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Androgen receptor variants: RNA-based mechanisms and therapeutic targets.

Authors
  • Tietz, Kiel T1
  • Dehm, Scott M1, 2
  • 1 Masonic Cancer Center, University of Minnesota, Minneapolis, MN 55455, USA.
  • 2 Departments of Laboratory Medicine and Pathology and Urology, University of Minnesota, Minneapolis, MN 55455, USA.
Type
Published Article
Journal
Human Molecular Genetics
Publisher
Oxford University Press
Publication Date
Sep 30, 2020
Volume
29
Issue
R1
Identifiers
DOI: 10.1093/hmg/ddaa089
PMID: 32412639
Source
Medline
Language
English
License
Unknown

Abstract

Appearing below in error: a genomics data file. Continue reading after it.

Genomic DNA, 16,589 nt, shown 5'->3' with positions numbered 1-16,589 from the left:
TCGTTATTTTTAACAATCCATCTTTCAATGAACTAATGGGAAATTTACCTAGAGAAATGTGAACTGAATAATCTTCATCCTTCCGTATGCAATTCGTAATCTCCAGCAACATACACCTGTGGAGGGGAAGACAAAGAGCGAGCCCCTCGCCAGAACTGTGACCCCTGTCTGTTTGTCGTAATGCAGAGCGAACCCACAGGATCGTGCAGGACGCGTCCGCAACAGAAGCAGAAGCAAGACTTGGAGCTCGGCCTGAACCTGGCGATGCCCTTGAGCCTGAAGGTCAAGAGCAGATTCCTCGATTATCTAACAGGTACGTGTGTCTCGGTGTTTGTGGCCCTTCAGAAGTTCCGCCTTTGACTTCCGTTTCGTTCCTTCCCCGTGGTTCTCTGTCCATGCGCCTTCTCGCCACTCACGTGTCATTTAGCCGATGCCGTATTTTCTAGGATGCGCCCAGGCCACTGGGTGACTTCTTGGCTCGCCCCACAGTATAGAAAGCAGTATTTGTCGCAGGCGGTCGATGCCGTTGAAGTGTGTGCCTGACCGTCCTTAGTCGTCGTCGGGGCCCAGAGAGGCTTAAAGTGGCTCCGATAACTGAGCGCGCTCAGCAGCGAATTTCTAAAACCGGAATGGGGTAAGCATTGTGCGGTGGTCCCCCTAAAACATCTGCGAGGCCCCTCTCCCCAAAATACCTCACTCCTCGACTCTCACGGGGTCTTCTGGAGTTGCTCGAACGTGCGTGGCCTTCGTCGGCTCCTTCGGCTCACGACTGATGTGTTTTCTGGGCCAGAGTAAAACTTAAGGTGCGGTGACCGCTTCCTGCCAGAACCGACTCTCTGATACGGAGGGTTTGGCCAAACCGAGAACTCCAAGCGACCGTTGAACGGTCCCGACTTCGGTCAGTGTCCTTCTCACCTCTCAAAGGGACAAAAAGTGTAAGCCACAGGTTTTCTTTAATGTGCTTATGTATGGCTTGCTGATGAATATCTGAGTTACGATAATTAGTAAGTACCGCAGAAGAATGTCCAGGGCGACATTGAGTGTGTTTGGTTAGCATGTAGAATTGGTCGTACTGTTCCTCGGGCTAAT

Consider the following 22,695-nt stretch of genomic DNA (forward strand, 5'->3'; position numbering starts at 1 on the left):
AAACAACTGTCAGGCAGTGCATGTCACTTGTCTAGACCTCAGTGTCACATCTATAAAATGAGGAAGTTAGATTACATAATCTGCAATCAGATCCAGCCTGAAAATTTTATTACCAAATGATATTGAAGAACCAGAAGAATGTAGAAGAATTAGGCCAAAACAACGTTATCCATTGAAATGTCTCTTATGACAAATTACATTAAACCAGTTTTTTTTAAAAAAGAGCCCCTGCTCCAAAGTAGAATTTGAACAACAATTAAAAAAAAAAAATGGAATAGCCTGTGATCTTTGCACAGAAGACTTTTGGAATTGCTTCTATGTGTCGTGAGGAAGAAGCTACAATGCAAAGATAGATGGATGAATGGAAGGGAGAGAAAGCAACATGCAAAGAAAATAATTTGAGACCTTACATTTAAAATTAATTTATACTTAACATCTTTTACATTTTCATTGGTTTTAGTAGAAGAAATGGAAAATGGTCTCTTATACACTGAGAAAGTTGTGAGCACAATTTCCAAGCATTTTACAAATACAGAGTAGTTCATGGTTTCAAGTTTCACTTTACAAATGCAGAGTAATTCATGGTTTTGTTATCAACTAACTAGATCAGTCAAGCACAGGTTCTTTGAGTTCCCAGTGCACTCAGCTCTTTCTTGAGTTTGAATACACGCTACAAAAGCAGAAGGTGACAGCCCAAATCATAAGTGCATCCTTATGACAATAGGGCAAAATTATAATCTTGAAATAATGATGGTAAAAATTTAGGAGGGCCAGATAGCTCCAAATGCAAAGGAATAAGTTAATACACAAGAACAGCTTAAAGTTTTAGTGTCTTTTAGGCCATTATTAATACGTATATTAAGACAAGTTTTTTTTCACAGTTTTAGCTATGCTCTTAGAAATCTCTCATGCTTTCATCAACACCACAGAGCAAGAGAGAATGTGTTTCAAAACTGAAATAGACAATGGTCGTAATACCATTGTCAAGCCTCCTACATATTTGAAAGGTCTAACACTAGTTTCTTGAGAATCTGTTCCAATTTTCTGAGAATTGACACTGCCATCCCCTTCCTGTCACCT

Prostate cancer is the second leading cause of male cancer death in the United States. The androgen receptor (AR) transcription factor is a master regulator of normal glandular homeostasis in the prostate, as well as growth and survival of prostate cancer cells. Therefore, AR-targeted therapies are effective for improving overall survival of patients with advanced prostate cancer that is incurable by surgery or radiation. However, prostate cancer will inevitably progress on AR-targeted therapies to a castration-resistant prostate cancer (CRPC) phenotype that accounts for virtually all prostate cancer-specific death. mRNA transcript variants of the AR gene are expressed in CRPC cells and can be translated to produce AR variant (AR-V) proteins that function as ligand-independent, constitutively active transcription factors. AR-Vs are able to support growth of CRPC cells by promoting expression of AR target genes that are normally suppressed by AR-targeted therapies. Knowledge of mechanisms that govern expression of AR-Vs is incomplete. Studies have shown genomic rearrangements of the AR gene underlie expression of diverse AR-Vs in certain CRPC tumors, but post-transcriptional processes represent a broader regulatory mechanism for expression of AR-Vs in CRPC. This review focuses on alternative splicing, 3' end processing, miRNA-mediated mRNA repression, of AR and AR-V expression and the potential these mechanisms hold as therapeutic targets for CRPC. © The Author(s) 2020. Published by Oxford University Press. All rights reserved. For Permissions, please email: [email protected]

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